On a mild, sun-dappled Sunday, Betabeat applied our sunscreen and ventured to the Long Meadow in Prospect Park for an event aptly named “The Internet Picnic.” A few weeks ago, a friend of ours named Nicole He had won the Listserve lottery and was tasked with sending an email out to 20,000 random Internet strangers. Ms. He works in community at the crowdsourcing platform Kickstarter. “What should I write??” she frantically gChatted us, before eventually deciding to invite all 21,288 subscribers to a picnic yesterday in Brooklyn.
“I have a mole under my eye and I’ll be wearing red,” she wrote, and then posted the same invitation to her Tumblr, where it received almost 300 notes.
If you’re on Etsy selling jewelry with real pot leaves embedded into it or bracelets that claim to cure all of your infertility woes, you better come up with a new marketing ploy ASAP. Because according to the Daily Dot, the twee-commerce site has begun cracking down on “drug-like substances” and products that make “medical drug claims.”
Sooo… no weed soap then?
And the gold medal goes to . . . MissNev! No, we’re not talking another Olympic gold for Team USA, but rather prizes for this weekend’s first-ever New York City “Ecommerce Hack Day,” hosted by Dwolla and Etsy. The event was held at AlleyNYC–formerly known as The Hatchery–a coworking-space for early and growth-stage startups located in the Fashion District. More than 225 people showed up over the course of the hackathon, which started at 10 a.m. on Saturday and didn’t shut down until 5 p.m. on Sunday–amidst a pile of pizza boxes, empty gallons of coffee, and discarded bottles of 5-Hour Energy, of course.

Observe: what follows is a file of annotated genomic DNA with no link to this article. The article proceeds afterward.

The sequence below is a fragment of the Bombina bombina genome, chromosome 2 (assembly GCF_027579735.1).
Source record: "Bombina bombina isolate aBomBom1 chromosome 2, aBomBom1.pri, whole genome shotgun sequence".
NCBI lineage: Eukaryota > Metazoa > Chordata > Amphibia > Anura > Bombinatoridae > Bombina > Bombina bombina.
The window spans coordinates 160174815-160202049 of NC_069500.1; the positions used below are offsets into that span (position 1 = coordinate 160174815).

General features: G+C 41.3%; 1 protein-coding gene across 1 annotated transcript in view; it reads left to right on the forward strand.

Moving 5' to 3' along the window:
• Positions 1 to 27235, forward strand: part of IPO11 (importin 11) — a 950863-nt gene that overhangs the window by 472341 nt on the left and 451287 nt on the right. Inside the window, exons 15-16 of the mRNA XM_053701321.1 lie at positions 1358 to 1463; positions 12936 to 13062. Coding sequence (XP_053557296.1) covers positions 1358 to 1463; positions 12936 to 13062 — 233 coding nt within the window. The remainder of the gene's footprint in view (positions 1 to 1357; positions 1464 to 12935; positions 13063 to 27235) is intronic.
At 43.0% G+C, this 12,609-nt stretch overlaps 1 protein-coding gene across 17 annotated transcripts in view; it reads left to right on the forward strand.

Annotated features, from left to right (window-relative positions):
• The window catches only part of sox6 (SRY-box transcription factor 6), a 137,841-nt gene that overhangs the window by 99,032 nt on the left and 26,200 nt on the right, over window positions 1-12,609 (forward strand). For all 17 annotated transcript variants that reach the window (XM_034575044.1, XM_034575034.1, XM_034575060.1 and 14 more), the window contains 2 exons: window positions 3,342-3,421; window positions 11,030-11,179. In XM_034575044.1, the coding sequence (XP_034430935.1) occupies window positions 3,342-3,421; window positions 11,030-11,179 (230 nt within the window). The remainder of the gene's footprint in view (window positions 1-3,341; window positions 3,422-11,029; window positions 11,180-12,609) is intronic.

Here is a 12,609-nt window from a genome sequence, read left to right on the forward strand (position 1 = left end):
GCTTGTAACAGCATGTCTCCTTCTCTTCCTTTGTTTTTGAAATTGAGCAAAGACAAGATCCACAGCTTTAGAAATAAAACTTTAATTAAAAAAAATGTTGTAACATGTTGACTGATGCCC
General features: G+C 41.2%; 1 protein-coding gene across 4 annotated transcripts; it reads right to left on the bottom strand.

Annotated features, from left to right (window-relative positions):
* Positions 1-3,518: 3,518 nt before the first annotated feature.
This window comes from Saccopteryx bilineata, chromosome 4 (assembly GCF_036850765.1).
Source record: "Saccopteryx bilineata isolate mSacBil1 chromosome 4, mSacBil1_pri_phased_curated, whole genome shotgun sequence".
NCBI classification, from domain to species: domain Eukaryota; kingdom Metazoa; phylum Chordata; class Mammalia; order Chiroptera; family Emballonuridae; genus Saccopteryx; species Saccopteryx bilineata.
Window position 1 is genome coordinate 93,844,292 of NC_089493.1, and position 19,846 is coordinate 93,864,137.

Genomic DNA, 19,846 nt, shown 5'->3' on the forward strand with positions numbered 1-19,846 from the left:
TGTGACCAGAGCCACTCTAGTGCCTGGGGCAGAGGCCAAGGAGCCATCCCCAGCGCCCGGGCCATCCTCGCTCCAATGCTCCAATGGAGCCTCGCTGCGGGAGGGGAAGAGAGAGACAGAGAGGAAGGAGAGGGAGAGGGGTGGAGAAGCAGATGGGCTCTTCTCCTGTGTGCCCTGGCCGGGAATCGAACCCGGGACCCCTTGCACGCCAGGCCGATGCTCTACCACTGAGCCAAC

In the end, developers presented 37 hacks and won over $10,000 in prizes from high-profile startups like Foursquare, Constant Contact, WePay, and Zappos.
“Maliyah, step away from the mouse!” called Ashley Gavin, a software engineer at the MIT’s Lincoln Laboratory and instructor at the Girls Who Code summer program. Maliyah Greene, the recipient of Ms. Gavin’s reprimand, reluctantly tore herself away from Photoshop to come and talk to Betabeat. We were sitting in AppNexus’s Flatiron office, watching her fellow Girls Who Code students work on virtually tagging brick walls with their names. “It’s not as hard as I thought it would be,” Ms. Greene smiled.
She is one of 20 high school girls who gave up summer vacation to learn about app development, robotics, web design and other topics at Girls Who Code, a summer computer-engineering program for girls.
Though this is its first summer in existence, Girls Who Code already boasts executives from Gilt Groupe, Twitter and General Electric on its board and has been working with AppNexus and other New York startups throughout the summer.